Two men. Gone from my life in just over two months. One gave me life, the other taught me how to live. One led me to Jesus, one I pray saw Jesus in me.
One was my Daddy.
one was my Sweet Daddy.
Both of them made me the person I am today. My heart aches so deeply.
Thanksgiving Day 2016
Sweet Daddy was supposed to come early that day to spend some time with Jake, Morgan and Eli. Our home was a buzz with company, cooking, and celebration. The smell of turkey was wafting through the house making everyone feel festive. Abigail, my oldest Little, was there making place cards for the table. Eli, my youngest Little, was zipping all around the house keeping everyone busy and cheerful. A great start to the day and so much to be thankful for.
Until, Daddy did not show up.
I called him at 1:00 p.m. to see where he was. He answered his phone and said he must have slept late. (Clue #1) He told me he was going to get his shower and head our way, not to wait on him. I asked if he wanted Chris to come get him to which he quickly replied (no surprise here) that he did NOT want anyone to come get him. He was going to get his bath and head our way. He sounded funny, (clue #2) but I could not pinpoint it. When I hung up the phone, I looked at the clock on the oven and it was 1:04 p.m. The last time anyone would hear his voice.
Fast forward to 2:30 p.m.
Still no Sweet Daddy. I had been watching the time on my phone ever since I hung up from him. Something didn’t seem right. I picked my phone up again to call him and when I looked down, somehow I had called Mom’s phone. I saw Janie Abernathy on the screen and I knew something was terribly wrong. He wasn’t answering his cell phone or his house phone. Panic was setting in at this point. Chris and I gathered our things to head that way, when Allyson suggested that we call the Sheriff’s Department. I am so thankful that she spoke up and that we followed her lead.
The Sheriff’s Department got to the house and soon after, Pat and Jerry Dorman arrived. Pat handed the deputy the phone and he delivered the news that I never wanted to hear. My Sweet Daddy was gone.
He left this world exactly the way he wanted. Quickly. No nursing home. No hospital. No one staring at him while he took his last breath. As hard as that was to accept, it was exactly the way he wanted to go. Chris and I have talked at length about this and both believe that he was called by God to come home quickly and not suffer because of the life he lived while he was here. I have to scriptural basis for that, it is just what I choose to believe about my Sweet Daddy.
Thanksgiving Night, my siblings all started returning to East Texas and we began planning a funeral. We all met at Hawthorn Funeral Home on Friday to discuss the arrangements that Daddy had made (we asked him to do this when we were making arrangements for our Mom) in 2015. That night, Megan and her family arrived home from New Hampshire. Saturday, we gathered at 35 Dixie Lake West in Wildwood Estates to begin the daunting task of closing down our childhood home. We worked from Saturday through Wednesday only breaking to attend visitation on Sunday and a funeral and burial on Monday. All six children, our spouses and children worked to clean out 41 years of living from our Family Home.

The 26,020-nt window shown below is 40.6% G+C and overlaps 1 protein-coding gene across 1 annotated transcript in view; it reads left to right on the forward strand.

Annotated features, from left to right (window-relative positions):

Recovery has been so slow. Daddy was the rock of our family. He was the glue that held us all together. We are all floundering without him. Daddy was the closest thing to Christ on Earth that I have witnessed.
He was loving (took in 3 kids and raised us as his own).
He was kind (took care of my Momma for years with her MS and never complained).
He was compassionate (he gave everything he had physically, spiritually, financially and mentally to ANYONE that needed anything).
He was thoughtful (never missed an opportunity to tell you what he thought, lol!)
He was forgiving (being the black sheep of the family, I can attest to this more than the others, but he never held a grudge for anything I ever did).
He loved the Lord with all his heart, mind, body and soul and raised six kids that do the same.
We are blessed to have had him as our Daddy.
Fast forward 9 weeks.
We all made it through Christmas (barely) and New Years. That had been my goal…just get through the end of the year and you will be ok. “New Year. New You.” I made it! January 3rd, I had been back at work for 5 hours when I got “the call”. My Dad was being taken to the ER by ambulance for an apparent stroke. Seriously? My first day back at work after the dreaded holidays? What happened to my new year? Ok, just breathe! Deep breath and I raced off to meet the ambulance at Good Shepherd Medical Center.
We were in the ER for quite a while, as usual. Dozens of people buzzing around us. Doctors. Nurses. Different technicians from various departments. Susan came. Chris came. Initial diagnosis was no stroke. All the sudden his fever spikes at 103.1. They begin giving him Tylenol suppositories immediately and decide he has an infection somewhere so they order blood work. Blood work comes back negative for infection. He still had a high fever and was somewhat confused so they decide to admit him anyways. As soon as we get up to a room, he begins vomiting. Fever spikes to 103.8. They put in a rectal probe to monitor his temperature and put a cooling blanket over him. Vomiting and fever continue until Thursday. They ran numerous tests and finally decide he has a virus. Thursday evening, after the vomiting has subsided, they do an MRI. Friday, they release him back to the nursing home and never mention the MRI again.